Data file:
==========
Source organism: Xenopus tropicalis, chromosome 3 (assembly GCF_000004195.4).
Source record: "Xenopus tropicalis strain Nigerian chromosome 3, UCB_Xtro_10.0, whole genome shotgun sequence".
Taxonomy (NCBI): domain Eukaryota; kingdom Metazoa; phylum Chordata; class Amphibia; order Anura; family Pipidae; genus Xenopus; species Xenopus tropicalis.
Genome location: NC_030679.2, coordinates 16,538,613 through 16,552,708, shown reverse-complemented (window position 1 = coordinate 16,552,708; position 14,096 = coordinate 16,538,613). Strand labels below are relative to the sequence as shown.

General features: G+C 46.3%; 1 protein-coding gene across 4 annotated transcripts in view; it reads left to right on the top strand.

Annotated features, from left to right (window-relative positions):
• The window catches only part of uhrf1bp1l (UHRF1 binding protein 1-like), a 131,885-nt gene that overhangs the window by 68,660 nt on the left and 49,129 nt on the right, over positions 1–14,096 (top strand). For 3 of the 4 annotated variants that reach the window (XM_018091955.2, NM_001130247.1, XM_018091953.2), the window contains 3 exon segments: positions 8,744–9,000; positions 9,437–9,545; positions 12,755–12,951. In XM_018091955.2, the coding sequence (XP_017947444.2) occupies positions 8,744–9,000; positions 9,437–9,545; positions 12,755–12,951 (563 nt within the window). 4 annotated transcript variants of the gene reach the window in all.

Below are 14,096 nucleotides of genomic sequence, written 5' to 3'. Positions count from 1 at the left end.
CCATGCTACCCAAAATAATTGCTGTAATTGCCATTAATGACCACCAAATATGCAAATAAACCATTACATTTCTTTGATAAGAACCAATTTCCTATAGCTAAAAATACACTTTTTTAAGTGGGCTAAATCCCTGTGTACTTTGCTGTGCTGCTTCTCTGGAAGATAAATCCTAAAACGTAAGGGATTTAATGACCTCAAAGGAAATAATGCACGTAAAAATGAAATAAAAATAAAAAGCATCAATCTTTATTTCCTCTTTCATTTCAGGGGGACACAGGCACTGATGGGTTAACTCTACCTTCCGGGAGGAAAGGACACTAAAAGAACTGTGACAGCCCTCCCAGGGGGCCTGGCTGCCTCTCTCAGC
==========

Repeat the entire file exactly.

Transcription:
Source organism: Xenopus tropicalis, chromosome 3 (assembly GCF_000004195.4).
Source record: "Xenopus tropicalis strain Nigerian chromosome 3, UCB_Xtro_10.0, whole genome shotgun sequence".
Taxonomy (NCBI): domain Eukaryota; kingdom Metazoa; phylum Chordata; class Amphibia; order Anura; family Pipidae; genus Xenopus; species Xenopus tropicalis.
Genome location: NC_030679.2, coordinates 16,538,613 through 16,552,708, shown reverse-complemented (window position 1 = coordinate 16,552,708; position 14,096 = coordinate 16,538,613). Strand labels below are relative to the sequence as shown.

General features: G+C 46.3%; 1 protein-coding gene across 4 annotated transcripts in view; it reads left to right on the top strand.

Annotated features, from left to right (window-relative positions):
• The window catches only part of uhrf1bp1l (UHRF1 binding protein 1-like), a 131,885-nt gene that overhangs the window by 68,660 nt on the left and 49,129 nt on the right, over positions 1–14,096 (top strand). For 3 of the 4 annotated variants that reach the window (XM_018091955.2, NM_001130247.1, XM_018091953.2), the window contains 3 exon segments: positions 8,744–9,000; positions 9,437–9,545; positions 12,755–12,951. In XM_018091955.2, the coding sequence (XP_017947444.2) occupies positions 8,744–9,000; positions 9,437–9,545; positions 12,755–12,951 (563 nt within the window). 4 annotated transcript variants of the gene reach the window in all.

Below are 14,096 nucleotides of genomic sequence, written 5' to 3'. Positions count from 1 at the left end.
CCATGCTACCCAAAATAATTGCTGTAATTGCCATTAATGACCACCAAATATGCAAATAAACCATTACATTTCTTTGATAAGAACCAATTTCCTATAGCTAAAAATACACTTTTTTAAGTGGGCTAAATCCCTGTGTACTTTGCTGTGCTGCTTCTCTGGAAGATAAATCCTAAAACGTAAGGGATTTAATGACCTCAAAGGAAATAATGCACGTAAAAATGAAATAAAAATAAAAAGCATCAATCTTTATTTCCTCTTTCATTTCAGGGGGACACAGGCACTGATGGGTTAACTCTACCTTCCGGGAGGAAAGGACACTAAAAGAACTGTGACAGCCCTCCCAGGGGGCCTGGCTGCCTCTCTCAGC